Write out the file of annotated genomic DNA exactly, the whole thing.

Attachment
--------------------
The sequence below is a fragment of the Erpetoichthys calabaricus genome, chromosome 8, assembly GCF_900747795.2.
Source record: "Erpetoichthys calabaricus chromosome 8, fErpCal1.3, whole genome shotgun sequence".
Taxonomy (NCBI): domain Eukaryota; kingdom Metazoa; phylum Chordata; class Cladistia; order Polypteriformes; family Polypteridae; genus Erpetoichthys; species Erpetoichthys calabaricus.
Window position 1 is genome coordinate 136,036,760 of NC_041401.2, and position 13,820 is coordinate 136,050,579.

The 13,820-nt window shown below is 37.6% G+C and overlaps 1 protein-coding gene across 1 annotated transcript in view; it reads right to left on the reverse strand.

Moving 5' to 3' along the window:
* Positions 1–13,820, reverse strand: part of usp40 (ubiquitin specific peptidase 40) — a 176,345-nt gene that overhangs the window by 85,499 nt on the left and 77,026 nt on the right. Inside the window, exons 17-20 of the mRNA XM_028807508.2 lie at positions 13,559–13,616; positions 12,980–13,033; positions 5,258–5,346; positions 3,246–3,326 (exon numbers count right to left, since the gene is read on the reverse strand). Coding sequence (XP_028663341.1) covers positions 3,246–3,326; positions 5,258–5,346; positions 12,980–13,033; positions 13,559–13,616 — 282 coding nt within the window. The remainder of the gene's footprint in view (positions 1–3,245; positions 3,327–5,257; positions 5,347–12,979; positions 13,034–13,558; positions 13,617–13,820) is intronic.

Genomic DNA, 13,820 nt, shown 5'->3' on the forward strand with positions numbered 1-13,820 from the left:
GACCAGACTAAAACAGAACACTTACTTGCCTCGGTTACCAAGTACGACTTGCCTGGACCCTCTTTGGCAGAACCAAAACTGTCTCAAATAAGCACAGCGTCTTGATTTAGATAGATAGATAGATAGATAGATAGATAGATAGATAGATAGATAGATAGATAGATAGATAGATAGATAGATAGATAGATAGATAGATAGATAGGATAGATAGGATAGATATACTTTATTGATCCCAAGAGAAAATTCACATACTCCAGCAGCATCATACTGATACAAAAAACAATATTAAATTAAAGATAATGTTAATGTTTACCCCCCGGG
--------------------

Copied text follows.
The sequence below is a fragment of the Erpetoichthys calabaricus genome, chromosome 8, assembly GCF_900747795.2.
Source record: "Erpetoichthys calabaricus chromosome 8, fErpCal1.3, whole genome shotgun sequence".
Taxonomy (NCBI): domain Eukaryota; kingdom Metazoa; phylum Chordata; class Cladistia; order Polypteriformes; family Polypteridae; genus Erpetoichthys; species Erpetoichthys calabaricus.
Window position 1 is genome coordinate 136,036,760 of NC_041401.2, and position 13,820 is coordinate 136,050,579.

The 13,820-nt window shown below is 37.6% G+C and overlaps 1 protein-coding gene across 1 annotated transcript in view; it reads right to left on the reverse strand.

Moving 5' to 3' along the window:
* Positions 1–13,820, reverse strand: part of usp40 (ubiquitin specific peptidase 40) — a 176,345-nt gene that overhangs the window by 85,499 nt on the left and 77,026 nt on the right. Inside the window, exons 17-20 of the mRNA XM_028807508.2 lie at positions 13,559–13,616; positions 12,980–13,033; positions 5,258–5,346; positions 3,246–3,326 (exon numbers count right to left, since the gene is read on the reverse strand). Coding sequence (XP_028663341.1) covers positions 3,246–3,326; positions 5,258–5,346; positions 12,980–13,033; positions 13,559–13,616 — 282 coding nt within the window. The remainder of the gene's footprint in view (positions 1–3,245; positions 3,327–5,257; positions 5,347–12,979; positions 13,034–13,558; positions 13,617–13,820) is intronic.

Genomic DNA, 13,820 nt, shown 5'->3' on the forward strand with positions numbered 1-13,820 from the left:
GACCAGACTAAAACAGAACACTTACTTGCCTCGGTTACCAAGTACGACTTGCCTGGACCCTCTTTGGCAGAACCAAAACTGTCTCAAATAAGCACAGCGTCTTGATTTAGATAGATAGATAGATAGATAGATAGATAGATAGATAGATAGATAGATAGATAGATAGATAGATAGATAGATAGATAGATAGATAGATAGATAGGATAGATAGGATAGATATACTTTATTGATCCCAAGAGAAAATTCACATACTCCAGCAGCATCATACTGATACAAAAAACAATATTAAATTAAAGATAATGTTAATGTTTACCCCCCGGG